Updated 7:21 p.m.
Four miles from where Antwon Rose II was fatally shot, Democratic state lawmakers convened a hearing today as they look for a way to mend the relationship between police and the communities they serve and also to prevent similar deaths in the future.
“We have some great law enforcement officers out here, and I would leave my children with them,” state Rep. Ed Gainey, D-Allegheny, said. “But there’s also pressure from them. They say we’re starting to get nervous.”
In testifying during today’s state legislative hearing in Wilkinsburg, Allegheny County Police Superintendent Coleman McDonough confirmed that officers want improvements, too. Pittsburgh Police Chief Scott Schubert told lawmakers the same thing. McDonough and Schubert were two of nine individuals — among them representatives of the state police, Wilkinsburg police, ACLU and advocacy groups — to testify. The hearing was called by the state Senate and House Democratic Policy committees.
McDonough stressed the role of the Rose case in renewing this discussion in Pennsylvania, particularly in western Pennsylvania and Pittsburgh, which has been a hotbed of protest since Rose’s death. East Pittsburgh Officer Michael Rosfeld fatally shot the 17-year-old on June 19, and county District Attorney’s office has since charged Rosfeld with criminal homicide.
Others pointed out that this conversation was underway in communities like Wilkinsburg and Pittsburgh long ago.
“This brought about a clarion call to improve police services and police-community relations in Allegheny County,” McDonough said of Rose’s death. “Never have we seen a greater need to rebuild bridges between police and the communities we serve.”
McDonough also said that this divide between police and community members is self-perpetuating. As he explained it, bad impressions of the police in minority communities lead to fewer minorities becoming officers. That results in less-diverse departments and, in minority communities especially, fewer police who belong to or recognize as familiar the neighborhoods they patrol.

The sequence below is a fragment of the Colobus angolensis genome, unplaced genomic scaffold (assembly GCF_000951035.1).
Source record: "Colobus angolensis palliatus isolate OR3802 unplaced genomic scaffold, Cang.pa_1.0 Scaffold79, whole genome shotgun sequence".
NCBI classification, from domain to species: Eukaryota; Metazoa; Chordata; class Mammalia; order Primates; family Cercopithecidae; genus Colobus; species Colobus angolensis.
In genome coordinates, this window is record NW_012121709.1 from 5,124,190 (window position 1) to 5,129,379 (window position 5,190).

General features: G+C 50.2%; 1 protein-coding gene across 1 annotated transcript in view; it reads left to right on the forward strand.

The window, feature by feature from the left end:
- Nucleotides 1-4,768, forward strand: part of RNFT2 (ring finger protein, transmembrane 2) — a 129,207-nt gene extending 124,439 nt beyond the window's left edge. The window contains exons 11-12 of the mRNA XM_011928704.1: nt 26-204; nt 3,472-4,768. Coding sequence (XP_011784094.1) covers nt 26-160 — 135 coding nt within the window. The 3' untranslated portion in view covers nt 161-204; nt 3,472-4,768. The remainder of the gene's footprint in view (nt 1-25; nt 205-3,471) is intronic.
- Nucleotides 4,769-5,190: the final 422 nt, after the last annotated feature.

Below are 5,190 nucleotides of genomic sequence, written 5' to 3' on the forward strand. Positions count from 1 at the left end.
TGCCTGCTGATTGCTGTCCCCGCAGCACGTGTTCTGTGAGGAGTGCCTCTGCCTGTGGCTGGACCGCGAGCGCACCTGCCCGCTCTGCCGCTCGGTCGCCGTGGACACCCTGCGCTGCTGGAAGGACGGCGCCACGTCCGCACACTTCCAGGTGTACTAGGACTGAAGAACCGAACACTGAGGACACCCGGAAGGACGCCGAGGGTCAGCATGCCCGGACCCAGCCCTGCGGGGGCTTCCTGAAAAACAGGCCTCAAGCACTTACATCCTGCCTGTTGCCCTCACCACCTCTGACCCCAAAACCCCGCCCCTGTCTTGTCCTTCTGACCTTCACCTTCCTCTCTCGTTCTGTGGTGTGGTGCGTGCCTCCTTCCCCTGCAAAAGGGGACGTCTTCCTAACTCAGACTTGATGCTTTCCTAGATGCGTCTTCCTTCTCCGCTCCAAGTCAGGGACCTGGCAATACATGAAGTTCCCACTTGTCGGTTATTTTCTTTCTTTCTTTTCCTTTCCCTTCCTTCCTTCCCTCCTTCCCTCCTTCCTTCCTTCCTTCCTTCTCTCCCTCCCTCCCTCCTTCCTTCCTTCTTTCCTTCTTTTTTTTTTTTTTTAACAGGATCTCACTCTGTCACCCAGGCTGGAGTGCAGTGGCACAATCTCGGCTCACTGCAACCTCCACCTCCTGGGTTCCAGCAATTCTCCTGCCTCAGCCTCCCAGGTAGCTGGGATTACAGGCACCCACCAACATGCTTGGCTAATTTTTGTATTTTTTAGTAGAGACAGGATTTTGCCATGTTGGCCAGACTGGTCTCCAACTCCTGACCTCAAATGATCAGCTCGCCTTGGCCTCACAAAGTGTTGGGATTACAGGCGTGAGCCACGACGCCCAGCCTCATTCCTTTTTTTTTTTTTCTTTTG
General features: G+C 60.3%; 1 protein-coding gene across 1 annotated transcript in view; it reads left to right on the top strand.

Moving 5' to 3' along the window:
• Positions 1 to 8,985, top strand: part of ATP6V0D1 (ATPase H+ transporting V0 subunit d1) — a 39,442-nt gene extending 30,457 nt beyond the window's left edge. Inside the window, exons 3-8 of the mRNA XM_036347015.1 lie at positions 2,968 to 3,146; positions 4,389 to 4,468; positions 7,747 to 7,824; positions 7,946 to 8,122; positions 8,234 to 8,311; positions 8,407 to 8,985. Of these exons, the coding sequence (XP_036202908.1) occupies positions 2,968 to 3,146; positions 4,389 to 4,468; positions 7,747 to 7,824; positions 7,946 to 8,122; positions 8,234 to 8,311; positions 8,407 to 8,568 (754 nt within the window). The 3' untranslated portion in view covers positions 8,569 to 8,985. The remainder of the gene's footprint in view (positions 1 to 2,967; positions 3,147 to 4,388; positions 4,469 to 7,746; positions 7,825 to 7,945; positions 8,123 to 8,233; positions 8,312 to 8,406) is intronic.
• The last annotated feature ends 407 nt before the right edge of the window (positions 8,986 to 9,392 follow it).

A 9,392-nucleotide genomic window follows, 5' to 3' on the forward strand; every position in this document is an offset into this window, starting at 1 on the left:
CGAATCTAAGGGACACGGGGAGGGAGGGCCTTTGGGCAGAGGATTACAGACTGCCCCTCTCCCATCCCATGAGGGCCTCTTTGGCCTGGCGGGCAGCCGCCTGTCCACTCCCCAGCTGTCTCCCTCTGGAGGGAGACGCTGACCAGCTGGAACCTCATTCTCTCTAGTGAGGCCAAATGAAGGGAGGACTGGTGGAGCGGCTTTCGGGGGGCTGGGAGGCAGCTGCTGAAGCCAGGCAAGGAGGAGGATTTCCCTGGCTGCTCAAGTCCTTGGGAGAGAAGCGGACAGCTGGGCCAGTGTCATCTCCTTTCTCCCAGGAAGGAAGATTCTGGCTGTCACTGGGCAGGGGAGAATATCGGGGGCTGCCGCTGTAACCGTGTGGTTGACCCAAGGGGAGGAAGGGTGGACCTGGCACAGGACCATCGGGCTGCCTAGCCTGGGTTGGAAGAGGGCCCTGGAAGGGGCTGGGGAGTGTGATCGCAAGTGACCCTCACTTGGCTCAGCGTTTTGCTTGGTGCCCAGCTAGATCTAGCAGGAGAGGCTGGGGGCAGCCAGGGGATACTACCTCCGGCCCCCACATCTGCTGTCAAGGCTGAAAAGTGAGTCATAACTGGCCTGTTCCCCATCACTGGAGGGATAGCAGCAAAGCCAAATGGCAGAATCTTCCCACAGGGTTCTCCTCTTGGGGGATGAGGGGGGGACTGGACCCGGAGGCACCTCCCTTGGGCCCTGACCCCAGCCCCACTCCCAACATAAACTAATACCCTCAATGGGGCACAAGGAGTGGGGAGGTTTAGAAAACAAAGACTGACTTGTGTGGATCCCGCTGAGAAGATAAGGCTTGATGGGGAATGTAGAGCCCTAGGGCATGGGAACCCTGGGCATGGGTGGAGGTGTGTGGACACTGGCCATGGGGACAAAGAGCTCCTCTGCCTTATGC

A matter of public policy
The scope of today’s hearing was how to overcome this, as a matter of public policy.
There were numerous suggestions: Everything from minimum educational requirements for officers to psychological assessments to diversity training to residency requirements mandating officers live in the cities they serve. (Pittsburgh tried this and lost in court.) There was extensive talk of weeding out bad actors and of vetting procedures and how officers are screened — or sometimes not screened — before being given a badge and a gun.
“Police have the power and authority to take your freedom or your life, and that’s an awesome amount of power,” said Wilkinsburg Police Chief Ophelia Coleman, one of the speakers.
For that reason, Coleman said assessing a law enforcement officer’s ability to perform his or her duties is a process that should not be left incomplete. But with no central repository for officer information and histories in Pennsylvania, it sometimes is.
McDonough spoke of departments and municipalities who’ve been known to withhold information about an officer’s past indiscretions from prospective employers for fear of being sued by the officer for libel. And the conversation returned multiple times to questions about whether more centralized or regionalized police forces — in addition to more oversight from state officials like the attorney general — could streamline procedures, fill in these gaps, improve services and avoid issues like this going forward.